WASHINGTON - A federal judge ruled late Tuesday that the Interior Department violated federal law by failing to take into account the climate impact of its oil and gas leasing out west.

The decision by U.S. District Court for the District of Columbia Judge Rudolph Contreras marks the first time the Trump administration has been held to account for the climate impact of its energy dominance agenda, and it could have sweeping implications for the president's plan to boost fossil fuel production across the country. Contreras concluded that Interior's Bureau of Land Management "did not sufficiently consider climate change" when making decisions to auction off federal land in Wyoming to oil and gas drilling. The judge temporarily blocked drilling on roughly 300,000 acres of land in the state.

The initial ruling in the case brought by two advocacy groups, WildEarth Guardians and Physicians for Social Responsibility, has implications for oil and gas drilling on federal land throughout the West. In the decision, Contreras faulted the agency's environmental assessments as inadequate because they did not detail how individual drilling projects contributed to the nation's overall carbon output. Since greenhouse gas emissions are driving climate change, the judge wrote, these analyses did not provide policymakers and the public with a sufficient understanding of drilling's impact, as required under the National Environmental Policy Act.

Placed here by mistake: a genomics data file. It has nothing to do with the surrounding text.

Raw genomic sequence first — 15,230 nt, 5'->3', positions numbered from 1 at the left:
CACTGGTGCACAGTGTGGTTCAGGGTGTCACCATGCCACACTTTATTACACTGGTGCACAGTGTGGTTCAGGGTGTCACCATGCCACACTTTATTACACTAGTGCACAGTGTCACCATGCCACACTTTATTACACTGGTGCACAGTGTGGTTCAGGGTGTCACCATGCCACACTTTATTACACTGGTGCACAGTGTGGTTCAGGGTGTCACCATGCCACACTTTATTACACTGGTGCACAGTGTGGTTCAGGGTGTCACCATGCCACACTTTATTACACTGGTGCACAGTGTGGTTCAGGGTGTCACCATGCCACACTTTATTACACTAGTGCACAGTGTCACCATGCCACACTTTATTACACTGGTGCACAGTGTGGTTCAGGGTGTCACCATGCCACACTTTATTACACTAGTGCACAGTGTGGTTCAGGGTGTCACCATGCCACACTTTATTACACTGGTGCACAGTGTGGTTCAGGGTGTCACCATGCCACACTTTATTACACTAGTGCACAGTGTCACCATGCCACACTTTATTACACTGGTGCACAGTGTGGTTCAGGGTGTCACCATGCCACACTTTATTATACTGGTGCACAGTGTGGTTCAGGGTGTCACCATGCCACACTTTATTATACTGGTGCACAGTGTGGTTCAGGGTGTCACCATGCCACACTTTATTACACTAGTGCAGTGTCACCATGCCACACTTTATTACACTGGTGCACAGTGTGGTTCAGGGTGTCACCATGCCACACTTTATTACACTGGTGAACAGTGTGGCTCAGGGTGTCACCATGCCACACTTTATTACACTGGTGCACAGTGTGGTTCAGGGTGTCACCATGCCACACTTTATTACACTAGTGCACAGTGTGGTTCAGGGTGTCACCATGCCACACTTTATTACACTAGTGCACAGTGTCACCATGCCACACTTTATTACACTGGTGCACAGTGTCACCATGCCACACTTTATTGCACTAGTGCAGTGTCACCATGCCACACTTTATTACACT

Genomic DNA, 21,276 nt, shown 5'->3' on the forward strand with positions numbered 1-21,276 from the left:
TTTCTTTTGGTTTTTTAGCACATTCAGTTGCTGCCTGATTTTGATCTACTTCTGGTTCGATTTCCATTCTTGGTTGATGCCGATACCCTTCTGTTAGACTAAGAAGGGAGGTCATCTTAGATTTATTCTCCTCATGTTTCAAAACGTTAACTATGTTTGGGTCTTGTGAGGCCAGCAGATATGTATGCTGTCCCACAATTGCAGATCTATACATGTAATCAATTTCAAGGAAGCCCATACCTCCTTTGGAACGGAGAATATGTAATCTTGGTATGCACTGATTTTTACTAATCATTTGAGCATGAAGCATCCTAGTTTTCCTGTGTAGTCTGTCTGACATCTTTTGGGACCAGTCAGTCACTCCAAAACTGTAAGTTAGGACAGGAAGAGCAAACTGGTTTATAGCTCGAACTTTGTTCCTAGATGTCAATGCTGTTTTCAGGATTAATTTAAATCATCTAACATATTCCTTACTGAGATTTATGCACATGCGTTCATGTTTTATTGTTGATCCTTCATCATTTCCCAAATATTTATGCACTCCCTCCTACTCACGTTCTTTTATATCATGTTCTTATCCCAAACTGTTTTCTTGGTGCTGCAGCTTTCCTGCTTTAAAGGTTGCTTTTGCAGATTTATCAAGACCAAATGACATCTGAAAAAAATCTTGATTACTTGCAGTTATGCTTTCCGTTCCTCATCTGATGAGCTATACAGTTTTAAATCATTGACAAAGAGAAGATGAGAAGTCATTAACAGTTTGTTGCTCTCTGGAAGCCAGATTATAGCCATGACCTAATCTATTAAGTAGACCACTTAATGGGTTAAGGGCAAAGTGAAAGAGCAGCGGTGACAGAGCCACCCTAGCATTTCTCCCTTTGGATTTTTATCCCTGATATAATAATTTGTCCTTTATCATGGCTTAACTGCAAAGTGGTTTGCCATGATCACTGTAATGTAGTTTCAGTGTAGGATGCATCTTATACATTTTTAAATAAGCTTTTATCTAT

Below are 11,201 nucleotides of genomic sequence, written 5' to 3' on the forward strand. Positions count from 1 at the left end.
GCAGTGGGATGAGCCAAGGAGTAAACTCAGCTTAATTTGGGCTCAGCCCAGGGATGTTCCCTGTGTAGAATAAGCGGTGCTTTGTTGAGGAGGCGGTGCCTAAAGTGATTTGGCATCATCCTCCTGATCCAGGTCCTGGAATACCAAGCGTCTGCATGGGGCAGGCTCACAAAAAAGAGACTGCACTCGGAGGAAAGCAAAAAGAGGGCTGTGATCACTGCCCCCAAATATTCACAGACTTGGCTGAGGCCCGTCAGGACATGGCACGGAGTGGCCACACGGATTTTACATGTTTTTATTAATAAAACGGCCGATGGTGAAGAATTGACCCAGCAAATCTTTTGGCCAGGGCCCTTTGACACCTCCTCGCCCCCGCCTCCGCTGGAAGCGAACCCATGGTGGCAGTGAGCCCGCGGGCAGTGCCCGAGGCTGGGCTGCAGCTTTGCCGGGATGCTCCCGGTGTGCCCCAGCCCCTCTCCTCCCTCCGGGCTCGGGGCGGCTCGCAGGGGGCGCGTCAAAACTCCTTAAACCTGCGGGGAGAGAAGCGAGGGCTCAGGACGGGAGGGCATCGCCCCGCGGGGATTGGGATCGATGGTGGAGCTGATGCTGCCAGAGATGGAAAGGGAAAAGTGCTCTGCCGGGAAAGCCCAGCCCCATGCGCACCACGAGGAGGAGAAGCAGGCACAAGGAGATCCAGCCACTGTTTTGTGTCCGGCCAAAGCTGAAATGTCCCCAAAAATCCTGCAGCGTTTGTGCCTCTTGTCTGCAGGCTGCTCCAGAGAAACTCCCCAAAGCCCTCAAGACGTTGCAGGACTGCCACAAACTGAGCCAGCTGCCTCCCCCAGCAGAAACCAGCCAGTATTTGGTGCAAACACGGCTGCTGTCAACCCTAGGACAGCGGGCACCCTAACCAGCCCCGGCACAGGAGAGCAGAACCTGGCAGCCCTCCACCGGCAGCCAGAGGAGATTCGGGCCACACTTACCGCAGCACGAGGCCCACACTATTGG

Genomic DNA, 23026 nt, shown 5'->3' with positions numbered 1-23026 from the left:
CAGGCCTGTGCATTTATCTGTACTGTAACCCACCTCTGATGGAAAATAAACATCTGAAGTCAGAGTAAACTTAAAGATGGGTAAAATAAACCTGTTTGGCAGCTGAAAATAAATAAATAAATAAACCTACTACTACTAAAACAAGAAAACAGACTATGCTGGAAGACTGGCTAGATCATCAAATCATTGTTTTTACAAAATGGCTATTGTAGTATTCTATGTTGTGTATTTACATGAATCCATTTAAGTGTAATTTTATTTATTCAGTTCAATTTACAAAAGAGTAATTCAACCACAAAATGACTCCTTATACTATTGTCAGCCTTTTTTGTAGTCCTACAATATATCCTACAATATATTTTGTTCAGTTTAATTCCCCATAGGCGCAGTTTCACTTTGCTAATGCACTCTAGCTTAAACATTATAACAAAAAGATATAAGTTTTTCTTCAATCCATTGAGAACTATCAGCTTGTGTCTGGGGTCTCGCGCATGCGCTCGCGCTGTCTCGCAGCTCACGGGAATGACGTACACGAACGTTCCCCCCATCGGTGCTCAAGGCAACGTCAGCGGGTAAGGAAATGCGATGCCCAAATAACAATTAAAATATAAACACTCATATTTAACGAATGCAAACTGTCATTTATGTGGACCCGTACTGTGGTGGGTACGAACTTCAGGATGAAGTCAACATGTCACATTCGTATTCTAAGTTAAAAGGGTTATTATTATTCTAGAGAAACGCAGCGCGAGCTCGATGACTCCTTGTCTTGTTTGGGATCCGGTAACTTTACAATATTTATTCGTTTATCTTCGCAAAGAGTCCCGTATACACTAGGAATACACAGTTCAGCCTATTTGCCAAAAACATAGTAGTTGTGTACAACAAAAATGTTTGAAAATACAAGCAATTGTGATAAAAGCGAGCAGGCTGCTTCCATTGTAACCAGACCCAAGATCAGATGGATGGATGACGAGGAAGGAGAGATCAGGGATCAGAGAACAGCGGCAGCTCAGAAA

"Given the national, cumulative nature of climate change, considering each individual drilling project in a vacuum deprives the agency and the public of the context necessary to evaluate oil and gas drilling on federal land before irretrievably committing to that drilling," he wrote.

While the Interior Department began to take into account the climate impacts of federal oil, gas and coal leasing toward the end of President Barack Obama's second term, Trump officials jettisoned those plans right after President Trump took office. Trump and several of his top deputies have dismissed recent federal findings that the United States and other countries must curb their carbon output in the next decade or face potentially disastrous consequences from climate change.

The Bureau of Land Management could not be immediately reached for comment Wednesday.